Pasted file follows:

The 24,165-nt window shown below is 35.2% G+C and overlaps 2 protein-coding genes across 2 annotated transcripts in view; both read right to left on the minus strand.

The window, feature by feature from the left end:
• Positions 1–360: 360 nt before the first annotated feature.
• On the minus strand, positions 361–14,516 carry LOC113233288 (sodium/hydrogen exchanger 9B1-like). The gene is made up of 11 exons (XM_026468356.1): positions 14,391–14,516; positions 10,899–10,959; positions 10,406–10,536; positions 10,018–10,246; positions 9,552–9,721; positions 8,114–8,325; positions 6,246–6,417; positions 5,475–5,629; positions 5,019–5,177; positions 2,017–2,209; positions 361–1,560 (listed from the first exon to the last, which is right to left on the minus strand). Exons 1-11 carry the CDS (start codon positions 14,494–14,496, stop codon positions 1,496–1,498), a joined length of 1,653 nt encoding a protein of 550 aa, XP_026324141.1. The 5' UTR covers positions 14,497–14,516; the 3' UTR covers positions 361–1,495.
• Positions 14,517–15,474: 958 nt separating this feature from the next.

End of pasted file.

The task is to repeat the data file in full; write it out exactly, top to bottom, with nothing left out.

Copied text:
The 24,165-nt window shown below is 35.2% G+C and overlaps 2 protein-coding genes across 2 annotated transcripts in view; both read right to left on the minus strand.

The window, feature by feature from the left end:
• Positions 1–360: 360 nt before the first annotated feature.
• On the minus strand, positions 361–14,516 carry LOC113233288 (sodium/hydrogen exchanger 9B1-like). The gene is made up of 11 exons (XM_026468356.1): positions 14,391–14,516; positions 10,899–10,959; positions 10,406–10,536; positions 10,018–10,246; positions 9,552–9,721; positions 8,114–8,325; positions 6,246–6,417; positions 5,475–5,629; positions 5,019–5,177; positions 2,017–2,209; positions 361–1,560 (listed from the first exon to the last, which is right to left on the minus strand). Exons 1-11 carry the CDS (start codon positions 14,494–14,496, stop codon positions 1,496–1,498), a joined length of 1,653 nt encoding a protein of 550 aa, XP_026324141.1. The 5' UTR covers positions 14,497–14,516; the 3' UTR covers positions 361–1,495.
• Positions 14,517–15,474: 958 nt separating this feature from the next.